Friday Jul 22 2011
Medical Internet sites change doctor/patient relationship
By: Sara Seyydin Journal Staff Writer
Is WebMD replacing MDs?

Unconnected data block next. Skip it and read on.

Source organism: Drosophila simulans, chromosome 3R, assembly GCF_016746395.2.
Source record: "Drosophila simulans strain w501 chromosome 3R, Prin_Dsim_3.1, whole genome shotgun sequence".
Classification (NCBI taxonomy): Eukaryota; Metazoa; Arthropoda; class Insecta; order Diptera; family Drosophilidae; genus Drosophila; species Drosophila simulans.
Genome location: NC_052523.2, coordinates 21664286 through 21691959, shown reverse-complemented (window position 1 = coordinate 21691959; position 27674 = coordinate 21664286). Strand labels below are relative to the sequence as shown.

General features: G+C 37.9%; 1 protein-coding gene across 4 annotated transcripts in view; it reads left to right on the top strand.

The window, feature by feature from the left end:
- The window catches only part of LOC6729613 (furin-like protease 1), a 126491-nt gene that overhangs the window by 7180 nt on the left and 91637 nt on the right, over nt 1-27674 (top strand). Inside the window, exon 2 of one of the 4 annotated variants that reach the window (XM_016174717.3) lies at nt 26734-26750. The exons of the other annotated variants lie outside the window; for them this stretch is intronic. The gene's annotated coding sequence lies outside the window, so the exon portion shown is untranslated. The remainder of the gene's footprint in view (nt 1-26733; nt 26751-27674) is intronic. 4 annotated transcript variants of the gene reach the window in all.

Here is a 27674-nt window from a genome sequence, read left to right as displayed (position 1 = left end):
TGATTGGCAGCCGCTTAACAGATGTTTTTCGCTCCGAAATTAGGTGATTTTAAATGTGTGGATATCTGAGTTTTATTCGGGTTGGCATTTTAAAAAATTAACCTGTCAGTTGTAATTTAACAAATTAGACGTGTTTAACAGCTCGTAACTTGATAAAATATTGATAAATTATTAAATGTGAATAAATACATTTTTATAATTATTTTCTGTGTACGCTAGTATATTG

Just before Paula Boyce retired from her job as a nurse at the Auburn Medical Clinic in 1996 she hardly ever used the computer. Today, Boyce, of Rocklin, is able to interact with her doctor and learn about medications online. She is one of many local patients who say they are taking a proactive stance on their health, by educating themselves on the Internet. Doctors agree that medical information being available online has changed the relationship between doctors and patients, for better or worse. “I do for medicine, to find out about medicines,” Boyce said. “I am a retired nurse, so I don’t put anything in my body I don’t know about.” Sandee Bodding, of Rocklin, uses the site WebMD to learn about diagnosis and drug interactions. “If someone has a diagnosis in the family or a special medication is prescribed, I’ll type it into WebMD,” Bodding said. For her mother, Bodding has taken a list of 20 or so prescriptions and researched how they could interact with one another. In one case, she found out going off of a medicine too quickly could be very dangerous. Bodding said she also enjoys having access to her own healthcare provider online, though she still likes to receive mail from them. Dr. James Wolf, of Auburn, a family medical physician with Sutter Medical Group, said using the Internet to research health could be problematic. “I’ve been in practice for 23 years,” Wolf said. “And looking at the patient population over 23 years, with the onset of the Internet and the ability to access health information, there have been more and more people that try to diagnose problems and after they have been diagnosed seek to educate themselves.” Wolf said while becoming educated on a diagnosis from a doctor can be helpful, patients can cause themselves unnecessary anxiety by trying to diagnose themselves. “There are people that can handle information and people who can’t handle information,” Wolf said. “A lot of all of this is doing is increasing anxiety before you see your doctor and in the meantime you get yourself worked up to the level where you can’t function.” Another problem that has risen with the rise of Internet medical sites is the demand for more testing, according to Wolf. Often times this mentality disrupts the doctor/patient relationship. “What is not appropriate is for a patient to demand tests when they feel they have brain tumor, when that’s not necessarily been the appropriate test,” Wolf said. “Rather than it be a relational work-up, it becomes a one-sided work-up. That is not appropriate. It’s totally dependent on your relationship with your physician. If your physician determines that you don’t need a test, you have to have a level of trust with them.” Wolf said that those who don’t trust their physician to make those decisions should consider finding a new one. Extra tests are also putting a burden on costs, according to Wolf. “It has caused problems in the medical profession,” Wolf said. “You also see the system start to cave on itself because of lack of funds, many may be unnecessary.” In simple medical cases, where a home remedy might do the trick, Wolf said the Internet can be a good resource. He recommends institutional websites from Johns Hopkins University and Medical Center and the Berkeley Wellness Center, as well as WebMD, for their reliability. One of Wolf’s patients, Jim Readle, of Auburn, said he uses the Internet to interact with Wolf more quickly, rather than searching websites for medical information. Sutter Health Online also keeps track of his test results and progress. In the past he has used WebMD for information on more minor ailments, like rashes and sprains. “I would never diagnose myself over my physician. After you go to the doctor at least you can get more information” Readle said. “Ignorance is not an excuse anymore.” Reach Sara Seyydin at firstname.lastname@example.org.